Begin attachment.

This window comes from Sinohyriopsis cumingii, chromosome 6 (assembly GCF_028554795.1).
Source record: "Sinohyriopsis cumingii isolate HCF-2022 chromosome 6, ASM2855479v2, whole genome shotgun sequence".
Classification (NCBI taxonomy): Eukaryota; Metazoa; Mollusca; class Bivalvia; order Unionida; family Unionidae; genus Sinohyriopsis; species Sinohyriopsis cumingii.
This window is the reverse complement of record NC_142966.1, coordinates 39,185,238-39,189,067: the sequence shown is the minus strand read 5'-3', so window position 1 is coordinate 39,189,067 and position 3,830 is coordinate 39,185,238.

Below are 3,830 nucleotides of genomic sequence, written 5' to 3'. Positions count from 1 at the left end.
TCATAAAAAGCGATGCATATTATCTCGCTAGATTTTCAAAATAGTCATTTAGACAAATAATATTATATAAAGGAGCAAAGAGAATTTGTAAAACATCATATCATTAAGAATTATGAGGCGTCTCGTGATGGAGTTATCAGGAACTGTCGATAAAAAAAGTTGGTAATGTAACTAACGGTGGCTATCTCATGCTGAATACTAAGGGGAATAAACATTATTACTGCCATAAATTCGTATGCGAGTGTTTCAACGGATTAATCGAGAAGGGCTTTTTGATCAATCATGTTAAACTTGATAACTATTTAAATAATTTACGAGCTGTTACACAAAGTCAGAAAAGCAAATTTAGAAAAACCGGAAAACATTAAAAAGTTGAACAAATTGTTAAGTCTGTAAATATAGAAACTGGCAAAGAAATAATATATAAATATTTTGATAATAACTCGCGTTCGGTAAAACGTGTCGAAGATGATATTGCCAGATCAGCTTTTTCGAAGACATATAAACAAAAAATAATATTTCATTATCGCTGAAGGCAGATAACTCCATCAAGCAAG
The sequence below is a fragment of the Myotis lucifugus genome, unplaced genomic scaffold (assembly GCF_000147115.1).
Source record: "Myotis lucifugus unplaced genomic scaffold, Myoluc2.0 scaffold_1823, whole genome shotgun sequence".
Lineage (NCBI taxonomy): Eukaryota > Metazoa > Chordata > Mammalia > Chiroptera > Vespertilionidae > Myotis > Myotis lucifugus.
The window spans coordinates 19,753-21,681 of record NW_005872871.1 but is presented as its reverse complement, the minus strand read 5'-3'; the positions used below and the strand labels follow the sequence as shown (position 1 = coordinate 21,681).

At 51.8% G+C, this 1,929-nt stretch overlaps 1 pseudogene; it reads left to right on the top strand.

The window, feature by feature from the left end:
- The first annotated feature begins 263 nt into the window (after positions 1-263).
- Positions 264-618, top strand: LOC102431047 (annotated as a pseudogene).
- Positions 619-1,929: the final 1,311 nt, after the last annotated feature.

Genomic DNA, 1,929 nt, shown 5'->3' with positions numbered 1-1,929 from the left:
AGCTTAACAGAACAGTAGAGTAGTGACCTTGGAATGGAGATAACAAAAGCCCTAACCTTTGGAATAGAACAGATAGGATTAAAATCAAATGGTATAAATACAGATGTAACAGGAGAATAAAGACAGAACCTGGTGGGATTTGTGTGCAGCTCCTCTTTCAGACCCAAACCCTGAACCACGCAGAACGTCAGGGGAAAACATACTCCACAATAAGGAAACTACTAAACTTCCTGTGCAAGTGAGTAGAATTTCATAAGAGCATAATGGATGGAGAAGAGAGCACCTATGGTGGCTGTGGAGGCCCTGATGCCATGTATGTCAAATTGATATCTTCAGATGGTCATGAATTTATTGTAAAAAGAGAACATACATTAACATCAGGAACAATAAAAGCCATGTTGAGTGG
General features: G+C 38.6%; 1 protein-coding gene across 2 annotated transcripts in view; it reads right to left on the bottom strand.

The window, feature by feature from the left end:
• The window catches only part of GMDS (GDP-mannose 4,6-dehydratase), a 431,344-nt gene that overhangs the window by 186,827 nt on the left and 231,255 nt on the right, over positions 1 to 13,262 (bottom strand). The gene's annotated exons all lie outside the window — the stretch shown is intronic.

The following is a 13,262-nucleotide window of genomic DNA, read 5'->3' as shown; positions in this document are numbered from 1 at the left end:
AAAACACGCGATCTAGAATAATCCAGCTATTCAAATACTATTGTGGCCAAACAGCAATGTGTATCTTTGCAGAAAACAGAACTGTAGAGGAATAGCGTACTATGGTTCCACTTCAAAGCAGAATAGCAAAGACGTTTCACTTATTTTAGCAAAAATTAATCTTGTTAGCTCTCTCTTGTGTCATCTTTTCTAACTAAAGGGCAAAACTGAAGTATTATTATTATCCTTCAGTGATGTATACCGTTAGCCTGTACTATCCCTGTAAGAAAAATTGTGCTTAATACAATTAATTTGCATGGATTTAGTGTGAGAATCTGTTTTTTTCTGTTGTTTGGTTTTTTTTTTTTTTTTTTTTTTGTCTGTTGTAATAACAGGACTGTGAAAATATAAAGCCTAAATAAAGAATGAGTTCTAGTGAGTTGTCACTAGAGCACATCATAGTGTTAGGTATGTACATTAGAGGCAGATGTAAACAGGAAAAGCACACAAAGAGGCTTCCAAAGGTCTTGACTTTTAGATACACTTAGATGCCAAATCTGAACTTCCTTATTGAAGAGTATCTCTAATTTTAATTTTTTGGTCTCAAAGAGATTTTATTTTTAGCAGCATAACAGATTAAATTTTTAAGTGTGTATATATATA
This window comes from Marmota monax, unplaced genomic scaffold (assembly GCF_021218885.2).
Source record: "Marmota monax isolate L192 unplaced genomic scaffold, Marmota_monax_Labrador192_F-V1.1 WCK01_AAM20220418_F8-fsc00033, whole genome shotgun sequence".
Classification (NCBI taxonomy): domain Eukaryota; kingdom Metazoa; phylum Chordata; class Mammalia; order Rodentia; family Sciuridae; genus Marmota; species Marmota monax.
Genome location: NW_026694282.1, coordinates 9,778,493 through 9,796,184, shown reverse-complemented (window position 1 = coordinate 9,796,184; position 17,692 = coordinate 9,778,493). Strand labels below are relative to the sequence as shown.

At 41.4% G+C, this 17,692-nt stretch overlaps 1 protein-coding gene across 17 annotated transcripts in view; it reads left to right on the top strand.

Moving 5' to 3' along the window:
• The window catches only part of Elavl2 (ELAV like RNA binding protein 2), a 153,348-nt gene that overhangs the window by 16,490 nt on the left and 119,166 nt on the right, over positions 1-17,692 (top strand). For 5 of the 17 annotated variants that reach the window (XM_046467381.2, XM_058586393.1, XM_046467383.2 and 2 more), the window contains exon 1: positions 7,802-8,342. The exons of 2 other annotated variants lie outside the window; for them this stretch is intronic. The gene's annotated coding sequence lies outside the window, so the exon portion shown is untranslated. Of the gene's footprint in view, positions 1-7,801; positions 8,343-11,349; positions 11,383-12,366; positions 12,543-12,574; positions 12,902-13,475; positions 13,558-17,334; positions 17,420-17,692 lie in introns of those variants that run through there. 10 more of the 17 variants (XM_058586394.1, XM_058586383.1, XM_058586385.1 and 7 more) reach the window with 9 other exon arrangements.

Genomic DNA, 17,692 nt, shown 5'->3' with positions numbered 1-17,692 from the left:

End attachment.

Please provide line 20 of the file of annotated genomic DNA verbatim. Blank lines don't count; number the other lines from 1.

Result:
• The window catches only part of GMDS (GDP-mannose 4,6-dehydratase), a 431,344-nt gene that overhangs the window by 186,827 nt on the left and 231,255 nt on the right, over positions 1 to 13,262 (bottom strand). The gene's annotated exons all lie outside the window — the stretch shown is intronic.